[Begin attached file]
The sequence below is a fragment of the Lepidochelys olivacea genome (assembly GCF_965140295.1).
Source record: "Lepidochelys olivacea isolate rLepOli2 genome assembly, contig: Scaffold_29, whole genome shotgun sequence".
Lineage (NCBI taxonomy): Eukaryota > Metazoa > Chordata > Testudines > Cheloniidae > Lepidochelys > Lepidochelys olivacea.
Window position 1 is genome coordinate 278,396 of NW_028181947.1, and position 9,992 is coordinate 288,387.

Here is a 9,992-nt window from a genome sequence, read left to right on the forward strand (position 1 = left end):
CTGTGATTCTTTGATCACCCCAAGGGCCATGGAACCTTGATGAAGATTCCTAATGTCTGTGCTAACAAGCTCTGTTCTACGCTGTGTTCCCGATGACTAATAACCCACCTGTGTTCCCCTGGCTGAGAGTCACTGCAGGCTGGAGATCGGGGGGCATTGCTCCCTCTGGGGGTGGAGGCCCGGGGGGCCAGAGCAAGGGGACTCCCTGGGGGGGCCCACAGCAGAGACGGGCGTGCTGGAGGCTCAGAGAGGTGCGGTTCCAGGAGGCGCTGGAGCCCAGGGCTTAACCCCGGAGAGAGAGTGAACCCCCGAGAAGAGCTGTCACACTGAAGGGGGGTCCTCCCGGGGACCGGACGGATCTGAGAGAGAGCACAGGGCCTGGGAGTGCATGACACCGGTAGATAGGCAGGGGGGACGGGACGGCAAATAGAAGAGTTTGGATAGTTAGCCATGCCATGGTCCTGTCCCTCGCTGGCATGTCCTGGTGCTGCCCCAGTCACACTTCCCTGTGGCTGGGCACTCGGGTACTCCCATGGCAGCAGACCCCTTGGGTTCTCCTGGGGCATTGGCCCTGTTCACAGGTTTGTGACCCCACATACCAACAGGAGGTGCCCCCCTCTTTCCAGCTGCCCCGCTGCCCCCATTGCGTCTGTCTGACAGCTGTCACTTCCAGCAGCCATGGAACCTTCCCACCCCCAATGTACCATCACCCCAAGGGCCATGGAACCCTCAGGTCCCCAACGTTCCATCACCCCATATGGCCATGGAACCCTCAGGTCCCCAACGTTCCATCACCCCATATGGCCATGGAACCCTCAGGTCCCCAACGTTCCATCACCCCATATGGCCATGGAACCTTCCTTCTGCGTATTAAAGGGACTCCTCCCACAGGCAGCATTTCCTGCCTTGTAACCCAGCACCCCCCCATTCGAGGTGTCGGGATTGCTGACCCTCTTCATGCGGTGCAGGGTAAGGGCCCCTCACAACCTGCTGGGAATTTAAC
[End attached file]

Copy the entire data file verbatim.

The sequence below is a fragment of the Lepidochelys olivacea genome (assembly GCF_965140295.1).
Source record: "Lepidochelys olivacea isolate rLepOli2 genome assembly, contig: Scaffold_29, whole genome shotgun sequence".
Lineage (NCBI taxonomy): Eukaryota > Metazoa > Chordata > Testudines > Cheloniidae > Lepidochelys > Lepidochelys olivacea.
Window position 1 is genome coordinate 278,396 of NW_028181947.1, and position 9,992 is coordinate 288,387.

Here is a 9,992-nt window from a genome sequence, read left to right on the forward strand (position 1 = left end):
CTGTGATTCTTTGATCACCCCAAGGGCCATGGAACCTTGATGAAGATTCCTAATGTCTGTGCTAACAAGCTCTGTTCTACGCTGTGTTCCCGATGACTAATAACCCACCTGTGTTCCCCTGGCTGAGAGTCACTGCAGGCTGGAGATCGGGGGGCATTGCTCCCTCTGGGGGTGGAGGCCCGGGGGGCCAGAGCAAGGGGACTCCCTGGGGGGGCCCACAGCAGAGACGGGCGTGCTGGAGGCTCAGAGAGGTGCGGTTCCAGGAGGCGCTGGAGCCCAGGGCTTAACCCCGGAGAGAGAGTGAACCCCCGAGAAGAGCTGTCACACTGAAGGGGGGTCCTCCCGGGGACCGGACGGATCTGAGAGAGAGCACAGGGCCTGGGAGTGCATGACACCGGTAGATAGGCAGGGGGGACGGGACGGCAAATAGAAGAGTTTGGATAGTTAGCCATGCCATGGTCCTGTCCCTCGCTGGCATGTCCTGGTGCTGCCCCAGTCACACTTCCCTGTGGCTGGGCACTCGGGTACTCCCATGGCAGCAGACCCCTTGGGTTCTCCTGGGGCATTGGCCCTGTTCACAGGTTTGTGACCCCACATACCAACAGGAGGTGCCCCCCTCTTTCCAGCTGCCCCGCTGCCCCCATTGCGTCTGTCTGACAGCTGTCACTTCCAGCAGCCATGGAACCTTCCCACCCCCAATGTACCATCACCCCAAGGGCCATGGAACCCTCAGGTCCCCAACGTTCCATCACCCCATATGGCCATGGAACCCTCAGGTCCCCAACGTTCCATCACCCCATATGGCCATGGAACCCTCAGGTCCCCAACGTTCCATCACCCCATATGGCCATGGAACCTTCCTTCTGCGTATTAAAGGGACTCCTCCCACAGGCAGCATTTCCTGCCTTGTAACCCAGCACCCCCCCATTCGAGGTGTCGGGATTGCTGACCCTCTTCATGCGGTGCAGGGTAAGGGCCCCTCACAACCTGCTGGGAATTTAAC